Artists need a series of midwives to take their creations out into the world, printers, framers, gallerists, publicists and more …
As a digital photographer, one of my most important midwives is the printer. Before being printed my images are gestating in the belly of my computer.
Photographs look marvelous on a backlit screen, especially the high resolution screens of my camera and the computer. The hard part is to translate that brilliance of light, colour, texture and clarity onto dull absorbant paper.
From screen to paper, this is where the magic happens or this is where the deep disappointment begins. These days one doesn’t have to physically go into a place to hand over high res image files, they can speed through the net to their destination and return, via courier, printed.
This is a most nerve wracking time, as at that point, I have never seen a whole, full resolution printed image. I have only seen a test print sliver of it. I imagine it’s like having horse blinkers on, one can only see whats in front and not the sides. For one exhibition I never saw the full images until they were framed and hanging in the gallery. Giving birth, from digital to physical is a nail biting time, one needs a printer midwife one can trust.
The first question I am always asked when people look at my images is, “What is it?”. I know people are not referring to my subject matter, but are referring to the fact that they can’t work out whether the image is a painting, a drawing, or a photograph. I enjoy leaving them in that liminal, ambiguous space and refer the question back to them, what do you think it is? They usually go through a series of out loud deductions, well the colour looks like rich watercolour, but the image looks so sharp yet in places it is blurred…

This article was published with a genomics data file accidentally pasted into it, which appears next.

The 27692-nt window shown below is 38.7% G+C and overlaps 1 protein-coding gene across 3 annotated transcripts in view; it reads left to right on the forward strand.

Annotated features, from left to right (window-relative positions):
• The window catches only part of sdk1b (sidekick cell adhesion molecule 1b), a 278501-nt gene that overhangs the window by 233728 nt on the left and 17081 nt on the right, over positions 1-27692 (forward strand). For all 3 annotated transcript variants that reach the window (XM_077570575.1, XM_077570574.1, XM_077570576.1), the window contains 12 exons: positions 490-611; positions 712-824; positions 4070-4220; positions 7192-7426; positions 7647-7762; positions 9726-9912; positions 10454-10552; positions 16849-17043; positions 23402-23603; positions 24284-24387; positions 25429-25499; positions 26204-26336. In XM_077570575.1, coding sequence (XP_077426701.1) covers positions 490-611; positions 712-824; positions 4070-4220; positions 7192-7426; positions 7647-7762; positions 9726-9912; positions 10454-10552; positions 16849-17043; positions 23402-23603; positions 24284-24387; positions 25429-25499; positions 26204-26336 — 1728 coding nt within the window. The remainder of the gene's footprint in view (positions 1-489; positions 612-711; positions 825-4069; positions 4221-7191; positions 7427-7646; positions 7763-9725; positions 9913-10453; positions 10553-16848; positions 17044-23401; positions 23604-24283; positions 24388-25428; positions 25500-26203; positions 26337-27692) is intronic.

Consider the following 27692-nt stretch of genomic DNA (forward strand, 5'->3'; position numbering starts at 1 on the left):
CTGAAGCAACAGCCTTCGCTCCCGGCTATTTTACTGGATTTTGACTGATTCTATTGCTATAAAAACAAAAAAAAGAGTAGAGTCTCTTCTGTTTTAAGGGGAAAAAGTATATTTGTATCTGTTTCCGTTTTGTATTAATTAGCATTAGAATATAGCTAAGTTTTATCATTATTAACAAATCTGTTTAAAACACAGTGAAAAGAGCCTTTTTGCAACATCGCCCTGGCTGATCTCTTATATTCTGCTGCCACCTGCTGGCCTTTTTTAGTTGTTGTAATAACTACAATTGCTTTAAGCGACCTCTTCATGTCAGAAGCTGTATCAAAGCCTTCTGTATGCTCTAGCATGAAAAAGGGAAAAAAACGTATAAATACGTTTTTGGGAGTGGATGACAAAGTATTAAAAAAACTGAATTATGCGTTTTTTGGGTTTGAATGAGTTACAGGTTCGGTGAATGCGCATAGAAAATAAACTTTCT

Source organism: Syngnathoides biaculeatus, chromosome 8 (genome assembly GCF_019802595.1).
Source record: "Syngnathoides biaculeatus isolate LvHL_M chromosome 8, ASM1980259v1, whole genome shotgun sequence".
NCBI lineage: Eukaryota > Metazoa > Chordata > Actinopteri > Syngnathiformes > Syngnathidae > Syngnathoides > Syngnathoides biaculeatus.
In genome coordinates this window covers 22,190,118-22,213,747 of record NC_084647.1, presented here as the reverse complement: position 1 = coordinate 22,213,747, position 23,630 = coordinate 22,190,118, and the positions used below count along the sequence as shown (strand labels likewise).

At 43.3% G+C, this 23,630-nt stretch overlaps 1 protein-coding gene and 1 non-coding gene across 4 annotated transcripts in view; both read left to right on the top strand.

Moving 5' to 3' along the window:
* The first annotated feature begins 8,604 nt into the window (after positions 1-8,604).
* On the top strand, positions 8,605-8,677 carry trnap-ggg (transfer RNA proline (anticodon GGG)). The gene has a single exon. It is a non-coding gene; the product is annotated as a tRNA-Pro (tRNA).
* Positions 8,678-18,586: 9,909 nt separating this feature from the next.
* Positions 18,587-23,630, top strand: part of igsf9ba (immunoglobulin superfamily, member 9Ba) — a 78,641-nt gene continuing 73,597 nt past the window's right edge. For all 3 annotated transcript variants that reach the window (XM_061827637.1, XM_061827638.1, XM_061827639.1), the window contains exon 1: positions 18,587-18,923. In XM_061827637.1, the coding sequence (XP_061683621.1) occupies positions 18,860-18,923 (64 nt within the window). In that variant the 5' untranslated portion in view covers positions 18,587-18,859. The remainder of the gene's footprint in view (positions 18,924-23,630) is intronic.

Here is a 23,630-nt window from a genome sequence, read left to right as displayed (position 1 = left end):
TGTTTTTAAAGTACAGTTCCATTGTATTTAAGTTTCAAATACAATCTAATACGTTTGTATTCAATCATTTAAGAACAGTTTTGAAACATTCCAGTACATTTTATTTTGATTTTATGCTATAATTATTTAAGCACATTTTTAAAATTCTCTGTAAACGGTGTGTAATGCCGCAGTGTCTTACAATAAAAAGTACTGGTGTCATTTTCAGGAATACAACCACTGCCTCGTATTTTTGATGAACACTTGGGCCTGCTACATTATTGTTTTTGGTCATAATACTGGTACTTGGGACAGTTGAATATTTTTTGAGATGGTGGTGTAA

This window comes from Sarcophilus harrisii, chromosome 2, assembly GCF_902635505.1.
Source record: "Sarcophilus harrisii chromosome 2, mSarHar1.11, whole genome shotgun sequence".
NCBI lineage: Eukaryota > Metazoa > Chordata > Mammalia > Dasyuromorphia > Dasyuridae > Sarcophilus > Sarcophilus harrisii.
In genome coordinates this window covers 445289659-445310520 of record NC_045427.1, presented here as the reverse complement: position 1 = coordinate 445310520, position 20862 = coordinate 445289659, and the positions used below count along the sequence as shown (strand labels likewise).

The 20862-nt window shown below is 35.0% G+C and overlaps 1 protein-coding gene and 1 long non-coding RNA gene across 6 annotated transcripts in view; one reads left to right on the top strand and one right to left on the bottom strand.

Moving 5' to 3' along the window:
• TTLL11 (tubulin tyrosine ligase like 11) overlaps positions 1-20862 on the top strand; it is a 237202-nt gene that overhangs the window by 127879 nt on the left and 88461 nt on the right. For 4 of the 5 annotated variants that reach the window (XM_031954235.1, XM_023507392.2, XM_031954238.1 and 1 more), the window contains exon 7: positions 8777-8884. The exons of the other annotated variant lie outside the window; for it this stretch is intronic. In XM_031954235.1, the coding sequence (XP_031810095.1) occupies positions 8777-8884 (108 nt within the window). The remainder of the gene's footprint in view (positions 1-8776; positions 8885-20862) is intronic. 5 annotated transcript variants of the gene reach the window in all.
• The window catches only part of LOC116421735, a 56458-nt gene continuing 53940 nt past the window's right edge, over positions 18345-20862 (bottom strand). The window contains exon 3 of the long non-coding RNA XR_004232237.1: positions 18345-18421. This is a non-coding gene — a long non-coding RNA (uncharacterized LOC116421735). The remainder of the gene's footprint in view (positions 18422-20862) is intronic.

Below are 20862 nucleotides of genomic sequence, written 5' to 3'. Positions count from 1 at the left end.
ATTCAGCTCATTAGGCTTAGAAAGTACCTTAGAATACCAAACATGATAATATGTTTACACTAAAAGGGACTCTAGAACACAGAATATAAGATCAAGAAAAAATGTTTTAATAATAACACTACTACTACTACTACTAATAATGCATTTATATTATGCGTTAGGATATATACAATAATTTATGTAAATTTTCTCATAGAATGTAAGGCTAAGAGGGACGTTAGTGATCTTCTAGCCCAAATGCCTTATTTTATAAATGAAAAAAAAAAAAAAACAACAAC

People seem to need to satisfy the left brain with the technical details first before they can proceed to visually appreciate the image. They often reach their own conclusion that the work is a mix of painting and photography. This is not too far off a mark since the technique I use is I termed light painting but I tell people that they are looking at a photographic print. This usually really surprises them.
I tell them that I have a special printer who creates this magic for me and they are called ArtLab and are based at the Biscuit Mill in Salt River, Cape Town.
Prints of my images from ArtLab are always super sharp, full of rich color, bright with light with the blacks are how I like them, deep and velvety. Getting that balance right is a trapeze act and I can honestly say that I have never been disappointed, no not even by one print.
For the sake of transparency ArtLab have sponsored some of my exhibition printing, but they would get a glowing review, sponsorship or not.
Printing is the most crucial for photography, it brings an image to life or asphyxiates it.
With ArtLab I have found my printing midwife.